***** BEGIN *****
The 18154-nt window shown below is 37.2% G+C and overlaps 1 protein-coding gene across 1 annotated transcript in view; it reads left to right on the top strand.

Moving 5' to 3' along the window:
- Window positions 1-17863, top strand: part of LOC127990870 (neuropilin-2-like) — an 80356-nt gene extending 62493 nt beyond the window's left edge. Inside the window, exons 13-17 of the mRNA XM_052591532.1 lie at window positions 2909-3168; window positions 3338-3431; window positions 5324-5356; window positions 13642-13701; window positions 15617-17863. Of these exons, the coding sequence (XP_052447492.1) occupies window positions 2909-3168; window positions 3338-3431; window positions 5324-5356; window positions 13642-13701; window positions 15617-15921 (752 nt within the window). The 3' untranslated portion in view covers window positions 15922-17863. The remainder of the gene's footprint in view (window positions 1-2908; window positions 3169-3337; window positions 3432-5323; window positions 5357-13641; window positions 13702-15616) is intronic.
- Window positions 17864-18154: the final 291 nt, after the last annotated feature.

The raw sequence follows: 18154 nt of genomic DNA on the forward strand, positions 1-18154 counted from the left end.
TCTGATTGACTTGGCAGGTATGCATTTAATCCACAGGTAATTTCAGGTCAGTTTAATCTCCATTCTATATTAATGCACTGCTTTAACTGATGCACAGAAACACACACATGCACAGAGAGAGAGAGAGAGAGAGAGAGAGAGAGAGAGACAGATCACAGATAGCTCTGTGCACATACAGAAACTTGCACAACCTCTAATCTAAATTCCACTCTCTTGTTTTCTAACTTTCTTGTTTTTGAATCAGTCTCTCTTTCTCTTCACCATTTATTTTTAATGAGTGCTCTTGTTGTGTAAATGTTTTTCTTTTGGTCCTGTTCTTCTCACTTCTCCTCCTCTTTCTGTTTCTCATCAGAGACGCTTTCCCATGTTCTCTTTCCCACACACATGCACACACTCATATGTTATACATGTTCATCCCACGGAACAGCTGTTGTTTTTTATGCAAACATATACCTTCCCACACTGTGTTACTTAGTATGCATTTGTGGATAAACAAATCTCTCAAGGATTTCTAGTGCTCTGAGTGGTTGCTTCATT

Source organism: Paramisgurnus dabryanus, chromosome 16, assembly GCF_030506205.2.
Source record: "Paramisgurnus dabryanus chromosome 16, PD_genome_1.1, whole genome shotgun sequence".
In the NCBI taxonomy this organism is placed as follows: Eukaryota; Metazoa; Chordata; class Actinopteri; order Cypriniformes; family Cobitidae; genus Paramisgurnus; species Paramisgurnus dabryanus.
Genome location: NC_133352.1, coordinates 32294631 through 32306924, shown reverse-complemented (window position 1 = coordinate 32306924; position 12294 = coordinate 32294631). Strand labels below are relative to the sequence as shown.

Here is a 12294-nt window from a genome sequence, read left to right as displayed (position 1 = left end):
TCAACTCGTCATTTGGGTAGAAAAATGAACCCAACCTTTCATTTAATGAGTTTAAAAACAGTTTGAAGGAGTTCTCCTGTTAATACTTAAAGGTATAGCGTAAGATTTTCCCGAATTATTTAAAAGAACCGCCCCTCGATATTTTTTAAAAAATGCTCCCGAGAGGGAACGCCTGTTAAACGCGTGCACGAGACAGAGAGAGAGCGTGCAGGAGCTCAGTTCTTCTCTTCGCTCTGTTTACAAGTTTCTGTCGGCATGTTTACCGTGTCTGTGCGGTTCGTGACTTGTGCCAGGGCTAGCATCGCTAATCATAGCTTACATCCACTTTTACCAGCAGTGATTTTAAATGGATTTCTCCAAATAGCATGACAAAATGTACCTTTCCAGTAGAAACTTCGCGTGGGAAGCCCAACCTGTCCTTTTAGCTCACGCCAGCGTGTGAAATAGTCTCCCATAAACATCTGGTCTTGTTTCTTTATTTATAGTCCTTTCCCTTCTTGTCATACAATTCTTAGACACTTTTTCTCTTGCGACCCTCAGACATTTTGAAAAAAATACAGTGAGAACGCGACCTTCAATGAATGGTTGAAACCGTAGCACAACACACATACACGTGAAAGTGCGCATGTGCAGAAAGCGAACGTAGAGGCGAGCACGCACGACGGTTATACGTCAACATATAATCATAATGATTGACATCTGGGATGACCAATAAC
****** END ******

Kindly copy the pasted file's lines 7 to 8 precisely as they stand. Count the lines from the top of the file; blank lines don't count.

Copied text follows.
Source organism: Paramisgurnus dabryanus, chromosome 16, assembly GCF_030506205.2.
Source record: "Paramisgurnus dabryanus chromosome 16, PD_genome_1.1, whole genome shotgun sequence".